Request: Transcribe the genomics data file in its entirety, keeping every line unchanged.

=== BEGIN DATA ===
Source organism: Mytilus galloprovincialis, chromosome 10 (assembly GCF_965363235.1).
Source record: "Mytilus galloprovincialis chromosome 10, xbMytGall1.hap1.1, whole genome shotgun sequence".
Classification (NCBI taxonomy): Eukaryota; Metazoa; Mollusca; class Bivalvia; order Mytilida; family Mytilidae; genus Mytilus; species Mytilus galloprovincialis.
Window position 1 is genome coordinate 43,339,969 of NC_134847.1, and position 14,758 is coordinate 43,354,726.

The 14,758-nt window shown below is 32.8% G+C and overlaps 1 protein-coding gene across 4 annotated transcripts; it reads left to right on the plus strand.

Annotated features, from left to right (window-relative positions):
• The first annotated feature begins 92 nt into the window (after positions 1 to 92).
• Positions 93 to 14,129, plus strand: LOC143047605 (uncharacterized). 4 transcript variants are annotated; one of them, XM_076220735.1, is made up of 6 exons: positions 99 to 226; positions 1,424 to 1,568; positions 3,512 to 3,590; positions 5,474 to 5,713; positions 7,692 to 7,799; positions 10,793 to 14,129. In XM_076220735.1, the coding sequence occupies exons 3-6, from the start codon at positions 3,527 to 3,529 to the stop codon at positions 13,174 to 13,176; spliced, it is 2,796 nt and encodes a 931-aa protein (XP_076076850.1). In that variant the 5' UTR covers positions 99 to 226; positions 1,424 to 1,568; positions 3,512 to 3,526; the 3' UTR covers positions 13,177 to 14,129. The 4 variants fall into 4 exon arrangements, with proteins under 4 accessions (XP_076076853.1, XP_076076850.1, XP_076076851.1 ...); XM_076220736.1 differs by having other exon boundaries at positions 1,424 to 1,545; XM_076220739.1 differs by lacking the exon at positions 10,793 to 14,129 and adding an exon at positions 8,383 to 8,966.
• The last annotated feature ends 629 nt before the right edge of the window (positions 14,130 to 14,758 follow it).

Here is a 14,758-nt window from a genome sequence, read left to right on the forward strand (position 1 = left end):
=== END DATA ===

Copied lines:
Source organism: Mytilus galloprovincialis, chromosome 10 (assembly GCF_965363235.1).
Source record: "Mytilus galloprovincialis chromosome 10, xbMytGall1.hap1.1, whole genome shotgun sequence".
Classification (NCBI taxonomy): Eukaryota; Metazoa; Mollusca; class Bivalvia; order Mytilida; family Mytilidae; genus Mytilus; species Mytilus galloprovincialis.
Window position 1 is genome coordinate 43,339,969 of NC_134847.1, and position 14,758 is coordinate 43,354,726.

The 14,758-nt window shown below is 32.8% G+C and overlaps 1 protein-coding gene across 4 annotated transcripts; it reads left to right on the plus strand.

Annotated features, from left to right (window-relative positions):
• The first annotated feature begins 92 nt into the window (after positions 1 to 92).
• Positions 93 to 14,129, plus strand: LOC143047605 (uncharacterized). 4 transcript variants are annotated; one of them, XM_076220735.1, is made up of 6 exons: positions 99 to 226; positions 1,424 to 1,568; positions 3,512 to 3,590; positions 5,474 to 5,713; positions 7,692 to 7,799; positions 10,793 to 14,129. In XM_076220735.1, the coding sequence occupies exons 3-6, from the start codon at positions 3,527 to 3,529 to the stop codon at positions 13,174 to 13,176; spliced, it is 2,796 nt and encodes a 931-aa protein (XP_076076850.1). In that variant the 5' UTR covers positions 99 to 226; positions 1,424 to 1,568; positions 3,512 to 3,526; the 3' UTR covers positions 13,177 to 14,129. The 4 variants fall into 4 exon arrangements, with proteins under 4 accessions (XP_076076853.1, XP_076076850.1, XP_076076851.1 ...); XM_076220736.1 differs by having other exon boundaries at positions 1,424 to 1,545; XM_076220739.1 differs by lacking the exon at positions 10,793 to 14,129 and adding an exon at positions 8,383 to 8,966.
• The last annotated feature ends 629 nt before the right edge of the window (positions 14,130 to 14,758 follow it).

Here is a 14,758-nt window from a genome sequence, read left to right on the forward strand (position 1 = left end):